But DCS would not elaborate on the conditions around the twins’ parole, saying those are not generally released. It is not clear whether travel restrictions have been imposed on the siblings or whether their passports have been revoked.

According to their lawyer, Yousha Tayob, the two men are happy to be back home with their family but for the next two years they face strict parole restrictions.

“They have got certain reporting conditions.They’ve got to be at home for the bulk of the time.They are not allowed out on weekends or to take vacations. They’ve been restricted from attending prayers,” he said.

Tayob added that the first two years of their parole will be a monitoring period, after which there will be a reassessment. They have also been banned from speaking to the media for those two years.

The Thulsie twins, now 28, made history as the first South Africans to be charged for being connected to Isil.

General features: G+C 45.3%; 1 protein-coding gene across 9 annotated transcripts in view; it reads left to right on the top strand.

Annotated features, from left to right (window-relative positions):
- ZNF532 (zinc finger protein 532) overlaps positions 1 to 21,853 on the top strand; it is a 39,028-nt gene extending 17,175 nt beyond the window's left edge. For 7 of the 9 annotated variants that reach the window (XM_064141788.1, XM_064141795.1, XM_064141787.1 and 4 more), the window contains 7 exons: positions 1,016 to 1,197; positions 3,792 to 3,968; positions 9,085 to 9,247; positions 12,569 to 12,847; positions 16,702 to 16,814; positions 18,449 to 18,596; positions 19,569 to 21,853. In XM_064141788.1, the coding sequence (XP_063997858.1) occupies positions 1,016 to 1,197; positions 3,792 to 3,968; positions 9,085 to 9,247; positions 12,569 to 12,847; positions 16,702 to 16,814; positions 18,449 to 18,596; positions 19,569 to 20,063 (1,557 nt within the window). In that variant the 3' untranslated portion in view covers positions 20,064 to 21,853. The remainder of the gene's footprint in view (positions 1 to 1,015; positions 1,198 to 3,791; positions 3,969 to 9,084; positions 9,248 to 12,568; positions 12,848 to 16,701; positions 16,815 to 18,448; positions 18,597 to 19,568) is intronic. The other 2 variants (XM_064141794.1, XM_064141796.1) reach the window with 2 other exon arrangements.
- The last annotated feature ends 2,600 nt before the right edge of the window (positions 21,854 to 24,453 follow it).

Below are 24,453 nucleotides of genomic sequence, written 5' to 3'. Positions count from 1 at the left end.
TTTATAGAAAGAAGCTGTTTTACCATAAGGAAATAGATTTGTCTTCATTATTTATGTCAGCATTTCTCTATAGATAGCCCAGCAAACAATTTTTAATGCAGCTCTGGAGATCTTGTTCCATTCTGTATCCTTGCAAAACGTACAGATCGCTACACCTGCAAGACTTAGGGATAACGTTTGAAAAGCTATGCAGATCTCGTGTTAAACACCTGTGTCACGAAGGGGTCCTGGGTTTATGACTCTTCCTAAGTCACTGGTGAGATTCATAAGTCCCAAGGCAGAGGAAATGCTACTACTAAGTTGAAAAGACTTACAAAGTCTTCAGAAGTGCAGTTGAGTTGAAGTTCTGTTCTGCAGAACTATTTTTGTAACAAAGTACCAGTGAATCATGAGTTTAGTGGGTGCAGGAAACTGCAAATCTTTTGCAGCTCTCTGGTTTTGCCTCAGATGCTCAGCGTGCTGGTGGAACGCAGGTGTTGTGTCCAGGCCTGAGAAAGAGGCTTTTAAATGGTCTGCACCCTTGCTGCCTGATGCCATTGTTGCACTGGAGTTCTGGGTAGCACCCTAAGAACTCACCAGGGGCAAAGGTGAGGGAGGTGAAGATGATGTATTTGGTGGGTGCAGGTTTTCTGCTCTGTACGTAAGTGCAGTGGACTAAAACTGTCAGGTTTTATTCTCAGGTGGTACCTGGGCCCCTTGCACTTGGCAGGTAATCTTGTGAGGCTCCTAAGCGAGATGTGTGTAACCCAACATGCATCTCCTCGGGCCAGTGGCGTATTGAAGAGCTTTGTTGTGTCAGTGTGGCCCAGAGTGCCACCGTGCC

The high profile case dragged on for more than five years since the brothers were first arrested in July 2016. It finally came to a close on February 7, after they entered into a plea deal with the state and were sentenced by the Gauteng High Court.

After almost six years in jail, awaiting trial, the twins pleaded guilty to trying to leave South Africa to join Isil in Syria.

Tony-Lee also pleaded guilty to conspiring to conduct terror attacks against foreign embassies and local Jewish interests in South Africa.

The convictions of the brothers in the Johannesburg High Court were the first for international terrorism under the 2004 Protection of Constitutional Democracy Against Terrorist and Related Activities Act (Pocdatara), known as the “Terrorism Act”. Previous convictions under the act have been against local right-wingers.

Under the plea bargain, both accused pleaded guilty to attempting to travel to Syria twice in 2015 to join Isil to conduct terrorist activities. But both times authorities prevented them leaving, suspecting their true intent.

The brothers also pleaded guilty to downloading Isil literature from the internet, including instructions on how to acquire weapons and make bombs.

In addition, Tony-Lee pleaded guilty to the charge of conspiracy to commit a terrorist attack in South Africa. The state alleged he had been in regular contact with a person outside South Africa with strong links to Isil. Tony-Lee requested instructions on how to make an explosive device and indicated he had targets in mind and said he intended also to blow himself up in the attack.